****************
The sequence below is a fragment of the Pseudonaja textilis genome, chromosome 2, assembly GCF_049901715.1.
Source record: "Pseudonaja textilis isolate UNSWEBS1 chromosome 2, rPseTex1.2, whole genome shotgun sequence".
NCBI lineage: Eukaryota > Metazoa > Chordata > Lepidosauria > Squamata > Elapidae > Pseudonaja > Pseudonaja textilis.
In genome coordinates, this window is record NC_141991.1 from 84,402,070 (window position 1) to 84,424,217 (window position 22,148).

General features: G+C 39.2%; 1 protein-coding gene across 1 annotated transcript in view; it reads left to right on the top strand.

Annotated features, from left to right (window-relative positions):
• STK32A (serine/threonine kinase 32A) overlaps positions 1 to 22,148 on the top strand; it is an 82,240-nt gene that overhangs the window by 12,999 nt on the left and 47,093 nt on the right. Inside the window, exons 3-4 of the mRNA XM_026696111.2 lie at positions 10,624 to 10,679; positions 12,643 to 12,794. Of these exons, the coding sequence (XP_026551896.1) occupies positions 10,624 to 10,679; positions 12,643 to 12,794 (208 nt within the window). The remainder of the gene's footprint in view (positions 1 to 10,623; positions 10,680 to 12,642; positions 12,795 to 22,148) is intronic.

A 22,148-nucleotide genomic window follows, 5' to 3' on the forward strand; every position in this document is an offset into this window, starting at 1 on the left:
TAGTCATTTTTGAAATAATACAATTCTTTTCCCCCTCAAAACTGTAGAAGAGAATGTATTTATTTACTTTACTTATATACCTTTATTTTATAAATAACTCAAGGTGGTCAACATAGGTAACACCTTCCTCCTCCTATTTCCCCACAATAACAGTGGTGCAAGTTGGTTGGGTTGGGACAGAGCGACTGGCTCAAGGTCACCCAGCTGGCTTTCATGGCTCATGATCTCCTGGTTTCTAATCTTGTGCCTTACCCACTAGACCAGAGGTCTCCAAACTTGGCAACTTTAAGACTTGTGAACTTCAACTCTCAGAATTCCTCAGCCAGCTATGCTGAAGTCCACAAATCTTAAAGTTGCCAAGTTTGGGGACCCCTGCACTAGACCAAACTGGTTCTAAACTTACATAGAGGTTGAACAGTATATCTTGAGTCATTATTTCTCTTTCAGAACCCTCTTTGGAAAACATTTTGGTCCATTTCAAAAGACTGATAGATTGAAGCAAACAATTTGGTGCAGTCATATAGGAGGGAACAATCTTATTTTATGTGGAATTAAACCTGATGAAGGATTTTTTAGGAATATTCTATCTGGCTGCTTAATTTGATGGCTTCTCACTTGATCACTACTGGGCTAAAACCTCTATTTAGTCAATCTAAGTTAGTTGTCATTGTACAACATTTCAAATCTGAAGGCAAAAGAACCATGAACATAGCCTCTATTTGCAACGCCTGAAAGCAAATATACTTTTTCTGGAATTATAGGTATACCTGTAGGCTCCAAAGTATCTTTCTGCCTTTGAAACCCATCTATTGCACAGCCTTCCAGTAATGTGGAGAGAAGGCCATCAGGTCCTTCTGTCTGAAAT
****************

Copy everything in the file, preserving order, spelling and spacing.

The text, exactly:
The sequence below is a fragment of the Pseudonaja textilis genome, chromosome 2, assembly GCF_049901715.1.
Source record: "Pseudonaja textilis isolate UNSWEBS1 chromosome 2, rPseTex1.2, whole genome shotgun sequence".
NCBI lineage: Eukaryota > Metazoa > Chordata > Lepidosauria > Squamata > Elapidae > Pseudonaja > Pseudonaja textilis.
In genome coordinates, this window is record NC_141991.1 from 84,402,070 (window position 1) to 84,424,217 (window position 22,148).

General features: G+C 39.2%; 1 protein-coding gene across 1 annotated transcript in view; it reads left to right on the top strand.

Annotated features, from left to right (window-relative positions):
• STK32A (serine/threonine kinase 32A) overlaps positions 1 to 22,148 on the top strand; it is an 82,240-nt gene that overhangs the window by 12,999 nt on the left and 47,093 nt on the right. Inside the window, exons 3-4 of the mRNA XM_026696111.2 lie at positions 10,624 to 10,679; positions 12,643 to 12,794. Of these exons, the coding sequence (XP_026551896.1) occupies positions 10,624 to 10,679; positions 12,643 to 12,794 (208 nt within the window). The remainder of the gene's footprint in view (positions 1 to 10,623; positions 10,680 to 12,642; positions 12,795 to 22,148) is intronic.

A 22,148-nucleotide genomic window follows, 5' to 3' on the forward strand; every position in this document is an offset into this window, starting at 1 on the left:
TAGTCATTTTTGAAATAATACAATTCTTTTCCCCCTCAAAACTGTAGAAGAGAATGTATTTATTTACTTTACTTATATACCTTTATTTTATAAATAACTCAAGGTGGTCAACATAGGTAACACCTTCCTCCTCCTATTTCCCCACAATAACAGTGGTGCAAGTTGGTTGGGTTGGGACAGAGCGACTGGCTCAAGGTCACCCAGCTGGCTTTCATGGCTCATGATCTCCTGGTTTCTAATCTTGTGCCTTACCCACTAGACCAGAGGTCTCCAAACTTGGCAACTTTAAGACTTGTGAACTTCAACTCTCAGAATTCCTCAGCCAGCTATGCTGAAGTCCACAAATCTTAAAGTTGCCAAGTTTGGGGACCCCTGCACTAGACCAAACTGGTTCTAAACTTACATAGAGGTTGAACAGTATATCTTGAGTCATTATTTCTCTTTCAGAACCCTCTTTGGAAAACATTTTGGTCCATTTCAAAAGACTGATAGATTGAAGCAAACAATTTGGTGCAGTCATATAGGAGGGAACAATCTTATTTTATGTGGAATTAAACCTGATGAAGGATTTTTTAGGAATATTCTATCTGGCTGCTTAATTTGATGGCTTCTCACTTGATCACTACTGGGCTAAAACCTCTATTTAGTCAATCTAAGTTAGTTGTCATTGTACAACATTTCAAATCTGAAGGCAAAAGAACCATGAACATAGCCTCTATTTGCAACGCCTGAAAGCAAATATACTTTTTCTGGAATTATAGGTATACCTGTAGGCTCCAAAGTATCTTTCTGCCTTTGAAACCCATCTATTGCACAGCCTTCCAGTAATGTGGAGAGAAGGCCATCAGGTCCTTCTGTCTGAAAT